The main objective is to create a National FMD registry to collect standardized information from consenting patients diagnosed with the condition in 16 participating centers. The first application is the assessment of the frequency of multi-site FMD, i.e. the frequency of cervical artery FMD in patients presenting with renal artery FMD and vice-versa (ARCADIA and PROFILE). The second application is the assessment of the incidence and risk factors for progression of FMD lesions (PROFILE). The third application is case-control study to identify susceptibility genes for FMD, including genes that may influence disease progression or be associated with complications.
Patients are eligible if (a) they have renal or cervical artery FMD with either the string-of-beads sign (‘medial’ or multifocal FMD) or focal/tubular lesions (focal FMD) at CT-angiography, MR-angiography, or intra-arterial angiography; (b) they give informed consent to provide leukocyte DNA for analysis and for the collection of pertinent bioclinical and morphologic annotations. In addition to DNA sampling and collection of cross-sectional information, patients who are available and willing to undergo a 3-year follow-up are offered the possibility to enroll in the PROFILE cohort. Phenotypic assessment, follow-up and indications for revascularization comply with current recommendations and best clinical practice. Patient participation lasts one day for ARCADIA, and 3 years for PROFILE.
The natural history of the condition will be better characterized, allowing development of optimal strategies for investigating, monitoring, following-up and treating patients with FMD. The biological and genetic study should help improve understanding of the pathophysiology and genetic determinism of this rare disease and open new possibilities for therapy.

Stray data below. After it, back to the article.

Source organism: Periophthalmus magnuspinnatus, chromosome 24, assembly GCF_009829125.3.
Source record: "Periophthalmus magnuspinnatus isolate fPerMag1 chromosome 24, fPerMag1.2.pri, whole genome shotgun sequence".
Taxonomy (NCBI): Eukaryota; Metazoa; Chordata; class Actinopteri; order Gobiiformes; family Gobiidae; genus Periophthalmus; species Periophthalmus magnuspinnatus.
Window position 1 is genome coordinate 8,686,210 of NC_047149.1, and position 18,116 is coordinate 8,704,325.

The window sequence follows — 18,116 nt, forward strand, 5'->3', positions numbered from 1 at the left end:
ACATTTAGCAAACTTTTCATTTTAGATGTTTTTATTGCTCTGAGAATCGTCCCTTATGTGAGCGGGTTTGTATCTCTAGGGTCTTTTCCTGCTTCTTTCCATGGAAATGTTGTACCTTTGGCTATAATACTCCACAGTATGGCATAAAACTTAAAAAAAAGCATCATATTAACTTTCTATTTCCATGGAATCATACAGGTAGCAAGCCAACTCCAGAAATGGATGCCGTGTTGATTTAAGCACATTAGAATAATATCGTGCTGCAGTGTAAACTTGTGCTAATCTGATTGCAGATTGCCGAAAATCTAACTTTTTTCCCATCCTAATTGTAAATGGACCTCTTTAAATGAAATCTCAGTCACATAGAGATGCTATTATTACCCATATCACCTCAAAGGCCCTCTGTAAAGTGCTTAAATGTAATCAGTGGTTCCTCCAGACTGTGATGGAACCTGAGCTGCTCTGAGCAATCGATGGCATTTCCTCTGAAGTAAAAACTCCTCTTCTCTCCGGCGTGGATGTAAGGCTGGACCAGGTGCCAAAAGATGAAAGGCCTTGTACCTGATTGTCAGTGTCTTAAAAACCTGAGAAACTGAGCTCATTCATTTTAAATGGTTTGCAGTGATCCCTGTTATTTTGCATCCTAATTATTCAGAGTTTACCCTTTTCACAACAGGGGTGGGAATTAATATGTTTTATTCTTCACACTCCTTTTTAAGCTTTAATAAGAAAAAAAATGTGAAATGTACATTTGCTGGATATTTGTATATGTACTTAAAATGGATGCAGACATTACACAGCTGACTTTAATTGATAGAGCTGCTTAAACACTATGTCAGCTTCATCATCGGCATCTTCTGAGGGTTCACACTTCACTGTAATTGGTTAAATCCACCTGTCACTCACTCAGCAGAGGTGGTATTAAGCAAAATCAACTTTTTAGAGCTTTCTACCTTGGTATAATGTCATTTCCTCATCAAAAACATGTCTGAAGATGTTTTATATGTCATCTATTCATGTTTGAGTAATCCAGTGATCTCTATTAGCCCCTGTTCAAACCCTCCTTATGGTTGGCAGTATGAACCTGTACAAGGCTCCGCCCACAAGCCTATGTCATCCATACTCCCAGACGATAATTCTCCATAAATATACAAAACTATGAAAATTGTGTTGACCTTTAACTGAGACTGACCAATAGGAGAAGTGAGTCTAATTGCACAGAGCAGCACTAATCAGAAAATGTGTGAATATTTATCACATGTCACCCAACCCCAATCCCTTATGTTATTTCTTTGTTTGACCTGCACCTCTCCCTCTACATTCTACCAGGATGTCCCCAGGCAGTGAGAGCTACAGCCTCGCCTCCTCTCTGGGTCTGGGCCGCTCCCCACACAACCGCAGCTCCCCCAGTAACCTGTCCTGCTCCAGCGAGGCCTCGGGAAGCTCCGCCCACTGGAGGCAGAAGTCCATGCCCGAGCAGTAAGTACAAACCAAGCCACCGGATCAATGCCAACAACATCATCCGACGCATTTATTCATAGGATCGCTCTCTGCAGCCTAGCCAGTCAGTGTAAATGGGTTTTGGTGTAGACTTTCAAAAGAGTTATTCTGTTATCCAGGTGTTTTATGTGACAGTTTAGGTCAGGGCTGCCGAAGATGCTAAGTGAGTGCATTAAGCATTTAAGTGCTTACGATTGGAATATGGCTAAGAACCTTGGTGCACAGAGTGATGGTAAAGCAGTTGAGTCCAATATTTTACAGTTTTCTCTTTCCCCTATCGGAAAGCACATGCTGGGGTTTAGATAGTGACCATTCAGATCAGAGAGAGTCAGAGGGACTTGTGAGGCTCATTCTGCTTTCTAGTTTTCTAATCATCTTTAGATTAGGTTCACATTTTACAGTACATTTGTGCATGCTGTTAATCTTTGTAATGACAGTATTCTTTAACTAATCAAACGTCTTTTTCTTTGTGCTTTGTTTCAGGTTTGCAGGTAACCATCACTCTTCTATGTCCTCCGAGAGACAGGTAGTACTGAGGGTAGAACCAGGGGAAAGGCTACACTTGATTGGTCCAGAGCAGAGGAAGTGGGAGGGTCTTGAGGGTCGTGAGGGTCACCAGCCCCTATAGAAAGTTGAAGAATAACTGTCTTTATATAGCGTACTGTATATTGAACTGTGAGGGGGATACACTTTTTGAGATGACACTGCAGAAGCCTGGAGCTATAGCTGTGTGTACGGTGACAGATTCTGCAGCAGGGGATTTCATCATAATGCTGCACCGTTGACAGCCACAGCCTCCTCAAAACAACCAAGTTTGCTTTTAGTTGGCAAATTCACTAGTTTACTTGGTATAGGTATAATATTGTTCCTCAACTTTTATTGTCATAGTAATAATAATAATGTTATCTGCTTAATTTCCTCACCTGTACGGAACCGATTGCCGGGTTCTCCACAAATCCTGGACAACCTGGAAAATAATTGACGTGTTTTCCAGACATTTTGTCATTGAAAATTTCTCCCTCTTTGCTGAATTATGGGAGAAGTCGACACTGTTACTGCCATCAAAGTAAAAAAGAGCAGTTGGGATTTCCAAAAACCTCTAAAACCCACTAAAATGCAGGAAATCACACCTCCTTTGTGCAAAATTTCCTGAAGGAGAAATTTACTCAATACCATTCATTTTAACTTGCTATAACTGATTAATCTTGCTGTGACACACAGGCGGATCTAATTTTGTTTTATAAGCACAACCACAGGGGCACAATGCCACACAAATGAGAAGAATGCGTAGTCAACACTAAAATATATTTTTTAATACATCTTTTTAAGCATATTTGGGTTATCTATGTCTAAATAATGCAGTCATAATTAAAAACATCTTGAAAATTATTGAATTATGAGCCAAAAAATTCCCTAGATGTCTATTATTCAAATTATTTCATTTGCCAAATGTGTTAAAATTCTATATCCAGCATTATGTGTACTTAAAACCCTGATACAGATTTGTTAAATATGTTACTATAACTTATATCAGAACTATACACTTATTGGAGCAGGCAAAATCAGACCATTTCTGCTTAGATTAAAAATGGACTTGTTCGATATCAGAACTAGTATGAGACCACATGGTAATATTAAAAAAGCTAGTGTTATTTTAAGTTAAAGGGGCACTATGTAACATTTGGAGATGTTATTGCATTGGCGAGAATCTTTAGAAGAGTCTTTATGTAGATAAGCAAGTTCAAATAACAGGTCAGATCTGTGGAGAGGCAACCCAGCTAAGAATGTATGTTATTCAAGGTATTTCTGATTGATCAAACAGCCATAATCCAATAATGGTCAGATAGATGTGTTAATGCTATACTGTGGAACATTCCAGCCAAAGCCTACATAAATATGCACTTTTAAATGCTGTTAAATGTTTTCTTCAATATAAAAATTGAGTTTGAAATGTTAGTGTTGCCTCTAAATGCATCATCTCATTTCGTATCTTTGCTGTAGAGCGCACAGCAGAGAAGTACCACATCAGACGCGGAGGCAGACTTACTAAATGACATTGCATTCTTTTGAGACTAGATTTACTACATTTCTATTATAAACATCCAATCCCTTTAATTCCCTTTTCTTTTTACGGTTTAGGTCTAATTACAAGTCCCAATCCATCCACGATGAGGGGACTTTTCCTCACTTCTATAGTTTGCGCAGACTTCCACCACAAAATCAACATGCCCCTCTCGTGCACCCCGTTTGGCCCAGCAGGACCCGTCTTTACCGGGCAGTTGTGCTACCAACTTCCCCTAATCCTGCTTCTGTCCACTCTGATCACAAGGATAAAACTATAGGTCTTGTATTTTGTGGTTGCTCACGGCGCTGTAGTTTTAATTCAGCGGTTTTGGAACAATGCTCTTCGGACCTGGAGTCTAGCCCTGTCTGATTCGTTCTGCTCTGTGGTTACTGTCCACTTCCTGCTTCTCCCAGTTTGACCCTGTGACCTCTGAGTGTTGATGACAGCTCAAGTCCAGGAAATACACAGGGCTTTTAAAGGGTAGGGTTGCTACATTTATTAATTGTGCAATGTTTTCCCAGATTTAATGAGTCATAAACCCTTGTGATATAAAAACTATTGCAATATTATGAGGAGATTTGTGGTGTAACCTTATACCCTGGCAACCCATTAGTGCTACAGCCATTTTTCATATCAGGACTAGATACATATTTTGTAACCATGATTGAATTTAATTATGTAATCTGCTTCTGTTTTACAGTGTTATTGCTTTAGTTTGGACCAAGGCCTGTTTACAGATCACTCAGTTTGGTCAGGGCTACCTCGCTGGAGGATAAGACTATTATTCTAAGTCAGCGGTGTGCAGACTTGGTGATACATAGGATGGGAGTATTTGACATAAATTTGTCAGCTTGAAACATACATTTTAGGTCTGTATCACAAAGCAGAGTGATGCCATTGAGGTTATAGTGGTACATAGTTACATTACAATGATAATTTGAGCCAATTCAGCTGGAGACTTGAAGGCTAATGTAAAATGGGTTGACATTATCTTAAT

Fibromuscular Dysplasia Biorepository
In collaboration with the Cleveland Clinic and Mayo Clinic, a research study is being conducted to:
Identify genetic factors that may influence susceptibility to certain vascular diseases like FMD so that we can find new ways to its prevention, diagnosis and treatment.
Investigate the prevalence of traditional cardiovascular risk factors in individuals and family members with FMD.
For anyone attending the Annual FMDSA Meeting in Cleveland, we would like to invite you to participate in this study if you have not already done so at the 2010 or 2011 conferences. Any patient with FMD is welcome to participate. First-degree family members of FMD patients (such as parents, siblings, and adult children) may also volunteer to participate if they wish.